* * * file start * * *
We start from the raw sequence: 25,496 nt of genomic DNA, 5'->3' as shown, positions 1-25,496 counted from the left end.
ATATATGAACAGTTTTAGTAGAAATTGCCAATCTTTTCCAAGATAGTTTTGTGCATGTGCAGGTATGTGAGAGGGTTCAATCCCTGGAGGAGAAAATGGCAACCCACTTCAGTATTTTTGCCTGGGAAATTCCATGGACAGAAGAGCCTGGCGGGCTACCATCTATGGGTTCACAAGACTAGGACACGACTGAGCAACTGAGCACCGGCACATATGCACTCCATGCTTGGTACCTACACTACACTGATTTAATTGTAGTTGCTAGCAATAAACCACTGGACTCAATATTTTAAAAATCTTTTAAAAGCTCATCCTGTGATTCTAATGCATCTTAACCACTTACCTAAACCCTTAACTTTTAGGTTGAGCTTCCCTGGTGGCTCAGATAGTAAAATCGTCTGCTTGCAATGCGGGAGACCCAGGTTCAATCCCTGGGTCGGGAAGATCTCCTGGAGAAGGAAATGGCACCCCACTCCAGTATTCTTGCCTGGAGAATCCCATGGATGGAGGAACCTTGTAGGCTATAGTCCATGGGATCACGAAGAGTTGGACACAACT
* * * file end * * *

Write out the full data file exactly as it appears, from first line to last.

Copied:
We start from the raw sequence: 25,496 nt of genomic DNA, 5'->3' as shown, positions 1-25,496 counted from the left end.
ATATATGAACAGTTTTAGTAGAAATTGCCAATCTTTTCCAAGATAGTTTTGTGCATGTGCAGGTATGTGAGAGGGTTCAATCCCTGGAGGAGAAAATGGCAACCCACTTCAGTATTTTTGCCTGGGAAATTCCATGGACAGAAGAGCCTGGCGGGCTACCATCTATGGGTTCACAAGACTAGGACACGACTGAGCAACTGAGCACCGGCACATATGCACTCCATGCTTGGTACCTACACTACACTGATTTAATTGTAGTTGCTAGCAATAAACCACTGGACTCAATATTTTAAAAATCTTTTAAAAGCTCATCCTGTGATTCTAATGCATCTTAACCACTTACCTAAACCCTTAACTTTTAGGTTGAGCTTCCCTGGTGGCTCAGATAGTAAAATCGTCTGCTTGCAATGCGGGAGACCCAGGTTCAATCCCTGGGTCGGGAAGATCTCCTGGAGAAGGAAATGGCACCCCACTCCAGTATTCTTGCCTGGAGAATCCCATGGATGGAGGAACCTTGTAGGCTATAGTCCATGGGATCACGAAGAGTTGGACACAACT